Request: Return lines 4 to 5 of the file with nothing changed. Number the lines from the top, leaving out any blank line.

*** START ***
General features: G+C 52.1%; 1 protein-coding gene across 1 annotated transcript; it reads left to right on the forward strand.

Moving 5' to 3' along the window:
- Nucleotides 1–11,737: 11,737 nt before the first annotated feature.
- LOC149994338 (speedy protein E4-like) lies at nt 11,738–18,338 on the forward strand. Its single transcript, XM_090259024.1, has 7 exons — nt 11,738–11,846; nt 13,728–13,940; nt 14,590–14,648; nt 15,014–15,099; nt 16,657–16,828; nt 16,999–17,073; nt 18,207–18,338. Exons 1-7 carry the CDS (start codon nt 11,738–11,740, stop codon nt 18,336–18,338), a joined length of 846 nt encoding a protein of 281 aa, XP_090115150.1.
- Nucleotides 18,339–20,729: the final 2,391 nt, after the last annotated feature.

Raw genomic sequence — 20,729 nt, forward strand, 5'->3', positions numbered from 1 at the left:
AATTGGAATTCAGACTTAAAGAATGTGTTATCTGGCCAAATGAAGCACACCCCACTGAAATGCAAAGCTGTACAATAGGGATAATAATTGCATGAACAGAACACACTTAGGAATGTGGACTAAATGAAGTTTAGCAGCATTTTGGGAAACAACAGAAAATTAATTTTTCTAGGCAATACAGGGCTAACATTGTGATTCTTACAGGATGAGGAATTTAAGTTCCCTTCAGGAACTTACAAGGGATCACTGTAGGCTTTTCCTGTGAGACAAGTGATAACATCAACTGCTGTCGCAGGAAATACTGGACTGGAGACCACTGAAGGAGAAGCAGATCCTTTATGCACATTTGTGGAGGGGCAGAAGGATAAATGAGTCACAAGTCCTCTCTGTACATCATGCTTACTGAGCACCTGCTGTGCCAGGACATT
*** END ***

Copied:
- LOC149994338 (speedy protein E4-like) lies at nt 11,738–18,338 on the forward strand. Its single transcript, XM_090259024.1, has 7 exons — nt 11,738–11,846; nt 13,728–13,940; nt 14,590–14,648; nt 15,014–15,099; nt 16,657–16,828; nt 16,999–17,073; nt 18,207–18,338. Exons 1-7 carry the CDS (start codon nt 11,738–11,740, stop codon nt 18,336–18,338), a joined length of 846 nt encoding a protein of 281 aa, XP_090115150.1.
- Nucleotides 18,339–20,729: the final 2,391 nt, after the last annotated feature.